However, we have landed the feature patch in the previous release 67 but implemented a preference to hide the feature from users. The feature is enabled by default in Firefox 68.

What then…

When the patch landed it was time for some bug triage. I went over the list of Network Monitor bugs in Bugzilla (the issue tracker tool) and updated/closed some bugs that were related or fixed or no more relevant considering the new functionality that we just added – the support for resize-able columns.

Since I have learned so much during my internship I wrote 2 documents – 1 for myself (sort of my engineering notes or cheat-sheet 🙂 and one doc with suggested changes to the documentation for Firefox Developer Tools based on my own experience and on my own notes that I made being an intern with Mozilla.

What’s next

I am no more an intern with Mozilla but I want to continue as a contributor. I currently look at some other Network Monitor related bugs that I intend to work at.

Also, in connection with my intern work, I would like to analyze what it would take to share resizing & sorting in tables across developer tools. To separate the code from Netmonitor directory into shared directory. I loved the work and was really driven and want to come back to it as the time allows.

Personal point of view

The internship at Mozilla was quite an intensive time for me. Very soon after I started the internship I realized that I had put almost everything else on the side. I spent way over 40 hours a week working, learning, reading, testing, thinking code… I was tired but at the same time, I really really liked what I was doing and couldn’t wait to sit again at my computer. I was excited and then again I fought the imposter syndrome.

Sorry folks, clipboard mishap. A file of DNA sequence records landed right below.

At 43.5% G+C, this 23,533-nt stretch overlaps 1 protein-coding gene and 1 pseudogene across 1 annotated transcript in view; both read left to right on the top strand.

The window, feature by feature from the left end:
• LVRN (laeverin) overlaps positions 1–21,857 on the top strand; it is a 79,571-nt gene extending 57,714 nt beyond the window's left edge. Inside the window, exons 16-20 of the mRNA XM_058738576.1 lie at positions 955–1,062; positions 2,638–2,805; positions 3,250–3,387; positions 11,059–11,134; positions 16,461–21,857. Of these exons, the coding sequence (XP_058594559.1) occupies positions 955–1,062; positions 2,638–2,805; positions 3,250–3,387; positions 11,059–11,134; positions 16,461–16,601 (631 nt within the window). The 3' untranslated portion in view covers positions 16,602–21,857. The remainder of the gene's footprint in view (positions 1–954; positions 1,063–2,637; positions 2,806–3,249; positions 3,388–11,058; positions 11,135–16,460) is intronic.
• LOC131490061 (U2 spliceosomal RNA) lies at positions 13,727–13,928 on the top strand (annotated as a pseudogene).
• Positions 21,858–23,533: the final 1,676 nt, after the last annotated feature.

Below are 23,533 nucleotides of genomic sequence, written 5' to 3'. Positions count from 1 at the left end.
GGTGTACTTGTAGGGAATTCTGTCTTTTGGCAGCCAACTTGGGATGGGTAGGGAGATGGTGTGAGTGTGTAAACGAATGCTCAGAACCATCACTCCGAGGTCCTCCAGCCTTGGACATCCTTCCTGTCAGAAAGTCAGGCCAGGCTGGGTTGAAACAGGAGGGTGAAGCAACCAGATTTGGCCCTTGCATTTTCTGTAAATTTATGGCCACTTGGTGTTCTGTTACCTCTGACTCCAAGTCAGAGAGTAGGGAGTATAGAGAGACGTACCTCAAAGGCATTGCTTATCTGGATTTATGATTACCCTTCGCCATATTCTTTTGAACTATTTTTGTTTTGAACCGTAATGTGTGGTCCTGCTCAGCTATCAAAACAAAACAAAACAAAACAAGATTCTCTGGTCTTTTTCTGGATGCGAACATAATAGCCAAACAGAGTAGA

I stopped jogging in the morning (I was too tired after working late). I (almost) stopped cooking for my family. 🙂 I still had to take time in the afternoon to pick up kids from kinder-garden, school and different after school activities. Sometimes I had my youngest one at home all day when she was sick and I felt bad that she was mostly watching films or making crafts by herself. I tried my best to be there for my husband who (during that time) lost his dad.

But I have gained so much. Without a real job-interview I had my first real web-developer job. A great reference for the future. I was working with React JS a technology which I wanted to learn more of, I was part of a remote developer team. I felt like I was making so much progress. I gained confidence and experience. I can now start looking for a web development job. I am again experiencing the satisfaction that I discovered back in high-school. The reward of your code doing what you want it to. 🙂